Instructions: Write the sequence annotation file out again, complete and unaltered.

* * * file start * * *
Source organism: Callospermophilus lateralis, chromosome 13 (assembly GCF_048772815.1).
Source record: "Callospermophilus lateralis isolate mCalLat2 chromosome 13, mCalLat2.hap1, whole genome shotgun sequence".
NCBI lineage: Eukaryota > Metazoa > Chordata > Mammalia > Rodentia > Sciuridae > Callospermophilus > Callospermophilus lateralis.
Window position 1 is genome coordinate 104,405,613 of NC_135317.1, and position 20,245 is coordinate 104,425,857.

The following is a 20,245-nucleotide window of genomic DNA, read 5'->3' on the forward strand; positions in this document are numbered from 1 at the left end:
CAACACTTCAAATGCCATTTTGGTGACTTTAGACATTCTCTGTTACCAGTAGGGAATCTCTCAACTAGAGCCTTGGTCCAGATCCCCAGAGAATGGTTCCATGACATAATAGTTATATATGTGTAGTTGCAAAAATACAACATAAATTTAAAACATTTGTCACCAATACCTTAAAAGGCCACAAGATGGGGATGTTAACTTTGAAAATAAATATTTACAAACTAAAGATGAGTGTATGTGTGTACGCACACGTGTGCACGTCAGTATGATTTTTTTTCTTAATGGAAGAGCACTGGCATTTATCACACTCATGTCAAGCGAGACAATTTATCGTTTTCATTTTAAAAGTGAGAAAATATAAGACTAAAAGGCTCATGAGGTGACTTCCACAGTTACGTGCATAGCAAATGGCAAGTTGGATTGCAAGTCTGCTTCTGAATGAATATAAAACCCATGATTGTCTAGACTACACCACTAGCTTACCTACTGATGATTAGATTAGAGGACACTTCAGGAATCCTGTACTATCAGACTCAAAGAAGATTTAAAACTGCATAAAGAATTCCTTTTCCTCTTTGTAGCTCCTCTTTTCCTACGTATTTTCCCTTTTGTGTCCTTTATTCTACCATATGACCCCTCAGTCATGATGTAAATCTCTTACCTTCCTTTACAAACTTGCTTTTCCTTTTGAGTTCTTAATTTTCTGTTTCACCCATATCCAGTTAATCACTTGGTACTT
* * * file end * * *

Source organism: Callospermophilus lateralis, chromosome 13 (assembly GCF_048772815.1).
Source record: "Callospermophilus lateralis isolate mCalLat2 chromosome 13, mCalLat2.hap1, whole genome shotgun sequence".
NCBI lineage: Eukaryota > Metazoa > Chordata > Mammalia > Rodentia > Sciuridae > Callospermophilus > Callospermophilus lateralis.
Window position 1 is genome coordinate 104,405,613 of NC_135317.1, and position 20,245 is coordinate 104,425,857.

The following is a 20,245-nucleotide window of genomic DNA, read 5'->3' on the forward strand; positions in this document are numbered from 1 at the left end:
CAACACTTCAAATGCCATTTTGGTGACTTTAGACATTCTCTGTTACCAGTAGGGAATCTCTCAACTAGAGCCTTGGTCCAGATCCCCAGAGAATGGTTCCATGACATAATAGTTATATATGTGTAGTTGCAAAAATACAACATAAATTTAAAACATTTGTCACCAATACCTTAAAAGGCCACAAGATGGGGATGTTAACTTTGAAAATAAATATTTACAAACTAAAGATGAGTGTATGTGTGTACGCACACGTGTGCACGTCAGTATGATTTTTTTTCTTAATGGAAGAGCACTGGCATTTATCACACTCATGTCAAGCGAGACAATTTATCGTTTTCATTTTAAAAGTGAGAAAATATAAGACTAAAAGGCTCATGAGGTGACTTCCACAGTTACGTGCATAGCAAATGGCAAGTTGGATTGCAAGTCTGCTTCTGAATGAATATAAAACCCATGATTGTCTAGACTACACCACTAGCTTACCTACTGATGATTAGATTAGAGGACACTTCAGGAATCCTGTACTATCAGACTCAAAGAAGATTTAAAACTGCATAAAGAATTCCTTTTCCTCTTTGTAGCTCCTCTTTTCCTACGTATTTTCCCTTTTGTGTCCTTTATTCTACCATATGACCCCTCAGTCATGATGTAAATCTCTTACCTTCCTTTACAAACTTGCTTTTCCTTTTGAGTTCTTAATTTTCTGTTTCACCCATATCCAGTTAATCACTTGGTACTT